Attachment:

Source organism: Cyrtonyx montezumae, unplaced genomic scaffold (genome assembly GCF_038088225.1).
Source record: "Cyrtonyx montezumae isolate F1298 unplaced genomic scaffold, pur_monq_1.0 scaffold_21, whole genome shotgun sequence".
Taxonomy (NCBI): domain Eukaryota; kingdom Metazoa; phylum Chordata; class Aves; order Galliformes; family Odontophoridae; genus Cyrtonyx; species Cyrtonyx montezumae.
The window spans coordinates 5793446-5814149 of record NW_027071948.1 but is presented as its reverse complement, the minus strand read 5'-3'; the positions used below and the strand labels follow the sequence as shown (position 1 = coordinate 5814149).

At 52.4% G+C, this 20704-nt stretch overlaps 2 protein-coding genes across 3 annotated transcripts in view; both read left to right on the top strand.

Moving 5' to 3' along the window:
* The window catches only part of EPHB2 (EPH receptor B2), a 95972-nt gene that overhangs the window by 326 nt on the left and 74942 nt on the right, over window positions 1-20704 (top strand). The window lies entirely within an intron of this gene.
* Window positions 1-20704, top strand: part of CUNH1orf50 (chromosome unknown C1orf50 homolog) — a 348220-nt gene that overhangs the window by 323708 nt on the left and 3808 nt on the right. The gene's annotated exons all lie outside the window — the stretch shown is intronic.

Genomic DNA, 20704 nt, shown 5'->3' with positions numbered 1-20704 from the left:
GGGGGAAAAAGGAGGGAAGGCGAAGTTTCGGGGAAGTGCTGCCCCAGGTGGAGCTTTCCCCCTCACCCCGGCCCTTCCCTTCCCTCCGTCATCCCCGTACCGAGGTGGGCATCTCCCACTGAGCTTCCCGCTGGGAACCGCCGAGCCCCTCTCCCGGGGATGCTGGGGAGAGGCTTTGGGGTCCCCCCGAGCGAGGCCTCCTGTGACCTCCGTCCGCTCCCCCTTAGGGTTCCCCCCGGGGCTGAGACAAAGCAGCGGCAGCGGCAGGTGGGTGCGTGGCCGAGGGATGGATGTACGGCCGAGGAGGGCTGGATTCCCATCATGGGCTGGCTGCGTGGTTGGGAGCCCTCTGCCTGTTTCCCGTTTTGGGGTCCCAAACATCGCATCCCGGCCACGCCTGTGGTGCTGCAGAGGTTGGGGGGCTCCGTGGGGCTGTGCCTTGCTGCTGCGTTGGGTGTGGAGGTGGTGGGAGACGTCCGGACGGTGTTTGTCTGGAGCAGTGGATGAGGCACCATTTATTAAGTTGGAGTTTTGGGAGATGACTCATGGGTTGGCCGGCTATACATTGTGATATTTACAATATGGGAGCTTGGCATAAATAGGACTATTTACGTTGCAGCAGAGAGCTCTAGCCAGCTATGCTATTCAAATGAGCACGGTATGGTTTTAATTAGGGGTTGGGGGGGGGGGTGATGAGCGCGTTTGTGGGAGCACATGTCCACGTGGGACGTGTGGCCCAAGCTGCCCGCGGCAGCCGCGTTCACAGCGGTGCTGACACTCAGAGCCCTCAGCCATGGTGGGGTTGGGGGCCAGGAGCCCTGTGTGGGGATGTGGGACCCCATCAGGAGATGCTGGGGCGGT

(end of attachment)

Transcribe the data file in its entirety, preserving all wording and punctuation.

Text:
Source organism: Cyrtonyx montezumae, unplaced genomic scaffold (genome assembly GCF_038088225.1).
Source record: "Cyrtonyx montezumae isolate F1298 unplaced genomic scaffold, pur_monq_1.0 scaffold_21, whole genome shotgun sequence".
Taxonomy (NCBI): domain Eukaryota; kingdom Metazoa; phylum Chordata; class Aves; order Galliformes; family Odontophoridae; genus Cyrtonyx; species Cyrtonyx montezumae.
The window spans coordinates 5793446-5814149 of record NW_027071948.1 but is presented as its reverse complement, the minus strand read 5'-3'; the positions used below and the strand labels follow the sequence as shown (position 1 = coordinate 5814149).

At 52.4% G+C, this 20704-nt stretch overlaps 2 protein-coding genes across 3 annotated transcripts in view; both read left to right on the top strand.

Moving 5' to 3' along the window:
* The window catches only part of EPHB2 (EPH receptor B2), a 95972-nt gene that overhangs the window by 326 nt on the left and 74942 nt on the right, over window positions 1-20704 (top strand). The window lies entirely within an intron of this gene.
* Window positions 1-20704, top strand: part of CUNH1orf50 (chromosome unknown C1orf50 homolog) — a 348220-nt gene that overhangs the window by 323708 nt on the left and 3808 nt on the right. The gene's annotated exons all lie outside the window — the stretch shown is intronic.

Genomic DNA, 20704 nt, shown 5'->3' with positions numbered 1-20704 from the left:
GGGGGAAAAAGGAGGGAAGGCGAAGTTTCGGGGAAGTGCTGCCCCAGGTGGAGCTTTCCCCCTCACCCCGGCCCTTCCCTTCCCTCCGTCATCCCCGTACCGAGGTGGGCATCTCCCACTGAGCTTCCCGCTGGGAACCGCCGAGCCCCTCTCCCGGGGATGCTGGGGAGAGGCTTTGGGGTCCCCCCGAGCGAGGCCTCCTGTGACCTCCGTCCGCTCCCCCTTAGGGTTCCCCCCGGGGCTGAGACAAAGCAGCGGCAGCGGCAGGTGGGTGCGTGGCCGAGGGATGGATGTACGGCCGAGGAGGGCTGGATTCCCATCATGGGCTGGCTGCGTGGTTGGGAGCCCTCTGCCTGTTTCCCGTTTTGGGGTCCCAAACATCGCATCCCGGCCACGCCTGTGGTGCTGCAGAGGTTGGGGGGCTCCGTGGGGCTGTGCCTTGCTGCTGCGTTGGGTGTGGAGGTGGTGGGAGACGTCCGGACGGTGTTTGTCTGGAGCAGTGGATGAGGCACCATTTATTAAGTTGGAGTTTTGGGAGATGACTCATGGGTTGGCCGGCTATACATTGTGATATTTACAATATGGGAGCTTGGCATAAATAGGACTATTTACGTTGCAGCAGAGAGCTCTAGCCAGCTATGCTATTCAAATGAGCACGGTATGGTTTTAATTAGGGGTTGGGGGGGGGGGTGATGAGCGCGTTTGTGGGAGCACATGTCCACGTGGGACGTGTGGCCCAAGCTGCCCGCGGCAGCCGCGTTCACAGCGGTGCTGACACTCAGAGCCCTCAGCCATGGTGGGGTTGGGGGCCAGGAGCCCTGTGTGGGGATGTGGGACCCCATCAGGAGATGCTGGGGCGGT